After each spin, the value of the spin is added to the jackpot, regardless of whether or not the letter chosen is in the puzzle. The jackpot starts at $5,000 (when the Friday Finals existed, the Jackpot on that certain episode starts at $10,000 rather than the usual $5,000). If a player spins and lands on Jackpot, and then guesses a letter in the puzzle, they may then immediately solve the puzzle to win the jackpot.

Originally, this was Round 3.

Mystery Round (Round 3)

Two $1000 spaces marked with a stylized question mark are placed on the wheel. If a player lands on one of these mystery wedges and guesses a letter in the puzzle, they may either take $1000 per letter as normal, or turn over the mystery wedge. On the other side of the mystery wedge contains either a Bankrupt or a prize (usually $10-13,000 cars or a $10,000 prize). If the player reveals the prize, as with any other wheel prize, they must solve the puzzle without hitting Bankrupt to win it. After one mystery wedge is revealed, that space becomes a normal $1000 wedge, and the other mystery wedge acts as a regular $1000 space for the remainder of the round.

Up to the 2004 season, the Mystery spaces were worth only $500 each.

Speed-Up Round

Four consecutive bell-ringing sounds (with a brief pause between the second and third rings) are heard. Host: "That sound means time is running out. So I'll give the wheel a final spin." As the wheel is spinning down: "You give me a letter, and if it's in the puzzle you'll have three (previously five) seconds to solve it. Vowels worth nothing, consonants worth..." the value of the space on which the pointer lands. Often this happens in the middle of a round, usually the fourth round, although some fast-paced games continue to a fifth and (rarely) even a sixth round. In slower games, the final spin will start the fourth round.

In recent US seasons, $1,000 is added to the value of the final spin (e.g., landing on $550 means consonants are worth $1,550). Previously, the speed-up round was often anticlimactic, especially when the leader had a huge lead over the second- and third-place contestants and Sajak landed on a small dollar amount. The wheel almost always lands on $5000 if a contestant has not spun the wheel.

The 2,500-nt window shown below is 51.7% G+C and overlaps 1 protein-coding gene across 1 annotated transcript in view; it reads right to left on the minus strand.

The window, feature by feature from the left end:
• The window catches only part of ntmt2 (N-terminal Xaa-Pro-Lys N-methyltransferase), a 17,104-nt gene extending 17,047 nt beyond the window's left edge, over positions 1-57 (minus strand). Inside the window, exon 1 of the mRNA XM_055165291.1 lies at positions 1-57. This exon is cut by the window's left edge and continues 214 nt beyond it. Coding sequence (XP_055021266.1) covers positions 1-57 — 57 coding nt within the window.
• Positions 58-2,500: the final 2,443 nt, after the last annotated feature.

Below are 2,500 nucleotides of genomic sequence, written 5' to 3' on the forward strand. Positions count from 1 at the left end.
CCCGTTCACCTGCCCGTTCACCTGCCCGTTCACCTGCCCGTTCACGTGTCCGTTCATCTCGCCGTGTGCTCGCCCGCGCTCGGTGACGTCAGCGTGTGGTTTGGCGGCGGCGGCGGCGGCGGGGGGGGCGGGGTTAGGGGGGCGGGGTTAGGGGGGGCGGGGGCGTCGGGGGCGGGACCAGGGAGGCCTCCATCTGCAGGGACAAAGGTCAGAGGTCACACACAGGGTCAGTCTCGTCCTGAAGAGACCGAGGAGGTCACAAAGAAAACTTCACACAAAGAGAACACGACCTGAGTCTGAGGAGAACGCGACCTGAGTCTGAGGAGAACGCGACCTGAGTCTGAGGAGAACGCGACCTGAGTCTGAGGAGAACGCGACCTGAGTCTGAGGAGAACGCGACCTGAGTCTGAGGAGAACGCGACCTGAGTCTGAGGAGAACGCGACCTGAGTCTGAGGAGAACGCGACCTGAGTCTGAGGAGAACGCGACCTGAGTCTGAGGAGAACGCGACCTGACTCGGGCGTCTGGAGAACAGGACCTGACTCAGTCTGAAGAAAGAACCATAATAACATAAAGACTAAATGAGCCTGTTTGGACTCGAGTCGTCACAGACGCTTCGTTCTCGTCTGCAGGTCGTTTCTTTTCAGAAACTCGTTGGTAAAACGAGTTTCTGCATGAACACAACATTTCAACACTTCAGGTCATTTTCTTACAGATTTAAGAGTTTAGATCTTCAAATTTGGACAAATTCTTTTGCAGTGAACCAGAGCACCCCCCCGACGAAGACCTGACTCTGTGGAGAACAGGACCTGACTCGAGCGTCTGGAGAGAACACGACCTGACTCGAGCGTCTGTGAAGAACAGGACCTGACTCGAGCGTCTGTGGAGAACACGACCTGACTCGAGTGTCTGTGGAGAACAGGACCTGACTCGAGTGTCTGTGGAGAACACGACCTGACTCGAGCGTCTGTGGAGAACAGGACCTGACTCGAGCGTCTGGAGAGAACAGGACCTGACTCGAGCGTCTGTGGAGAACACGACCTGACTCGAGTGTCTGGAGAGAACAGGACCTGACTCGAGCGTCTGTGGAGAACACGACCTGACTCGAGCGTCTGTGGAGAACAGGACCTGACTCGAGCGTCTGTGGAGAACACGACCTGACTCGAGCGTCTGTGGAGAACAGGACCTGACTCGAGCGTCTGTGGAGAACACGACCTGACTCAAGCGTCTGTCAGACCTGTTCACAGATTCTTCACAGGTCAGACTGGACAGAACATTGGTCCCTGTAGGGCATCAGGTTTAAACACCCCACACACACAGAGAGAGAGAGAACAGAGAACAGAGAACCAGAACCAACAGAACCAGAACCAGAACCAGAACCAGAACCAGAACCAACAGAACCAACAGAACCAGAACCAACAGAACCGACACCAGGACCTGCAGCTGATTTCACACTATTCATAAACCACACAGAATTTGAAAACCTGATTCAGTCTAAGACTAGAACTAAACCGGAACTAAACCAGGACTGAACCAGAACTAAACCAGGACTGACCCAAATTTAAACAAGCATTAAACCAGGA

On some versions, such as in the US, the host intentionally aims for the top dollar value with the final spin; the wheel is set to give the host a better chance of hitting it. In other versions, the host gives a random spin. If the host spins bankrupt or lose-a-turn, or a remaining prize (when they were on the board on the final round) in the final spin, he spins again. In the current version, final spins that land on bankrupt or lose-a-turn are edited out.

Puzzle Round

Some puzzles have a question that can be answered in order to win some extra money ($3,000 on the US version). Categories for this puzzle include:

  • Clue: The puzzle describes a person, place, thing or event, and the contestant wins money for guessing that object.
  • Fill In the Blank: Three question marks appear by themselves in the puzzle, representing a common word. After guessing the puzzle, the contestant can identify the word that goes in the blank.
    Example of Fill In The Blank
    ? And Sour
    ? Dreams
    ? Home Alabama

The answer to the blanks is Sweet, and correctly guessing that earns the player $3,000.

  • Next Line Please: The puzzle is a sentence of some sort; the contestant wins money for continuing the sentence.
  • Slogan: The contestant must identify the brand or company that uses the slogan used in the puzzle.
  • Who Is It/Are They?: The puzzle is a description of (a) person/people, dead or alive, real or fictional. The contestant must identify the person/people the puzzle is talking about.
  • Where Are We?: Similar to to Who Is It? except that the puzzle gives landmarks, traditions, etc. about the location. The contestant has to guess where the puzzle "is."
  • Who Said It?: Like the category quotation, except that the contestant must identify who said it.
  • Fill In The Number/s: The puzzle contains numbers, except that the number/s is/are replaced with sharps (#). The person who solves the round has to fill in the number/s. For example, a Fill in the Number puzzle would look like this: